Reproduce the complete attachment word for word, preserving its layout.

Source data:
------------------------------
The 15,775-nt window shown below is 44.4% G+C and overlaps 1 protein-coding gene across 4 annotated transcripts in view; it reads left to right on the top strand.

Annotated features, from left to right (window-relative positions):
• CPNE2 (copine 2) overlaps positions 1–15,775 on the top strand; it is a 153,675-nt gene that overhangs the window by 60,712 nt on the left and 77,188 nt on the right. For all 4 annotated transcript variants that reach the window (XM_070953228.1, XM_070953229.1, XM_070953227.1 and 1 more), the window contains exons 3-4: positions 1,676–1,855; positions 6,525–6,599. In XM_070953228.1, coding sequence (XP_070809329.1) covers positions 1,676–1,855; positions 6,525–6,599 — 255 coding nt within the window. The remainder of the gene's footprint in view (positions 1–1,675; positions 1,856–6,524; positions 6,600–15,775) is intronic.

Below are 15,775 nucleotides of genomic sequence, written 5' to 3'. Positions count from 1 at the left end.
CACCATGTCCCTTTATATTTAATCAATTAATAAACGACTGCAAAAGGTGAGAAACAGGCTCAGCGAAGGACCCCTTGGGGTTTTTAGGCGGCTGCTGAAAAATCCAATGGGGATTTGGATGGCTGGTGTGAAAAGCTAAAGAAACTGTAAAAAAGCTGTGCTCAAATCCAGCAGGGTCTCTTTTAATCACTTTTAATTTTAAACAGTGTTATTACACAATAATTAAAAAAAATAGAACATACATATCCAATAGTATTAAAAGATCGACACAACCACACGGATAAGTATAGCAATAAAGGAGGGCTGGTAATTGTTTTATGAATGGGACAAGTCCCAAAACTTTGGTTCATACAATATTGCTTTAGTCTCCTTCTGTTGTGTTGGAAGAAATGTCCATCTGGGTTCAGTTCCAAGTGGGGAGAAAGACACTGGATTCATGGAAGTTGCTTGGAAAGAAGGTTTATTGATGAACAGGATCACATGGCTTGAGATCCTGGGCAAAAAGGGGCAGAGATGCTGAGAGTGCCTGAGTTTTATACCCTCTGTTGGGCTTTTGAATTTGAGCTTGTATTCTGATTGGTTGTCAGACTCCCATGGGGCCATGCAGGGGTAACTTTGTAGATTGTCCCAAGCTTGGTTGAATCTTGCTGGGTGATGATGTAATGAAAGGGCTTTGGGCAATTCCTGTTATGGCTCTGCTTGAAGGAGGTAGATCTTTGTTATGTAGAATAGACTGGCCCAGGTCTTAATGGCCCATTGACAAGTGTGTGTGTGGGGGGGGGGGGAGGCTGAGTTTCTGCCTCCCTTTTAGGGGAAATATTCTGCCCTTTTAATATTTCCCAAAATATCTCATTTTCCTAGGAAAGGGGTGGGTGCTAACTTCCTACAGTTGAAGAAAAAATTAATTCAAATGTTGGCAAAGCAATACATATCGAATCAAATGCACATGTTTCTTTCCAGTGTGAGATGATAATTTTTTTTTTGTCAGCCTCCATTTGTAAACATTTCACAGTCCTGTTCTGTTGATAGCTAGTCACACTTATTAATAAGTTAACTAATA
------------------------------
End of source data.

The 15,775-nt window shown below is 44.4% G+C and overlaps 1 protein-coding gene across 4 annotated transcripts in view; it reads left to right on the top strand.

Annotated features, from left to right (window-relative positions):
• CPNE2 (copine 2) overlaps positions 1–15,775 on the top strand; it is a 153,675-nt gene that overhangs the window by 60,712 nt on the left and 77,188 nt on the right. For all 4 annotated transcript variants that reach the window (XM_070953228.1, XM_070953229.1, XM_070953227.1 and 1 more), the window contains exons 3-4: positions 1,676–1,855; positions 6,525–6,599. In XM_070953228.1, coding sequence (XP_070809329.1) covers positions 1,676–1,855; positions 6,525–6,599 — 255 coding nt within the window. The remainder of the gene's footprint in view (positions 1–1,675; positions 1,856–6,524; positions 6,600–15,775) is intronic.

Below are 15,775 nucleotides of genomic sequence, written 5' to 3'. Positions count from 1 at the left end.
CACCATGTCCCTTTATATTTAATCAATTAATAAACGACTGCAAAAGGTGAGAAACAGGCTCAGCGAAGGACCCCTTGGGGTTTTTAGGCGGCTGCTGAAAAATCCAATGGGGATTTGGATGGCTGGTGTGAAAAGCTAAAGAAACTGTAAAAAAGCTGTGCTCAAATCCAGCAGGGTCTCTTTTAATCACTTTTAATTTTAAACAGTGTTATTACACAATAATTAAAAAAAATAGAACATACATATCCAATAGTATTAAAAGATCGACACAACCACACGGATAAGTATAGCAATAAAGGAGGGCTGGTAATTGTTTTATGAATGGGACAAGTCCCAAAACTTTGGTTCATACAATATTGCTTTAGTCTCCTTCTGTTGTGTTGGAAGAAATGTCCATCTGGGTTCAGTTCCAAGTGGGGAGAAAGACACTGGATTCATGGAAGTTGCTTGGAAAGAAGGTTTATTGATGAACAGGATCACATGGCTTGAGATCCTGGGCAAAAAGGGGCAGAGATGCTGAGAGTGCCTGAGTTTTATACCCTCTGTTGGGCTTTTGAATTTGAGCTTGTATTCTGATTGGTTGTCAGACTCCCATGGGGCCATGCAGGGGTAACTTTGTAGATTGTCCCAAGCTTGGTTGAATCTTGCTGGGTGATGATGTAATGAAAGGGCTTTGGGCAATTCCTGTTATGGCTCTGCTTGAAGGAGGTAGATCTTTGTTATGTAGAATAGACTGGCCCAGGTCTTAATGGCCCATTGACAAGTGTGTGTGTGGGGGGGGGGGGAGGCTGAGTTTCTGCCTCCCTTTTAGGGGAAATATTCTGCCCTTTTAATATTTCCCAAAATATCTCATTTTCCTAGGAAAGGGGTGGGTGCTAACTTCCTACAGTTGAAGAAAAAATTAATTCAAATGTTGGCAAAGCAATACATATCGAATCAAATGCACATGTTTCTTTCCAGTGTGAGATGATAATTTTTTTTTTGTCAGCCTCCATTTGTAAACATTTCACAGTCCTGTTCTGTTGATAGCTAGTCACACTTATTAATAAGTTAACTAATA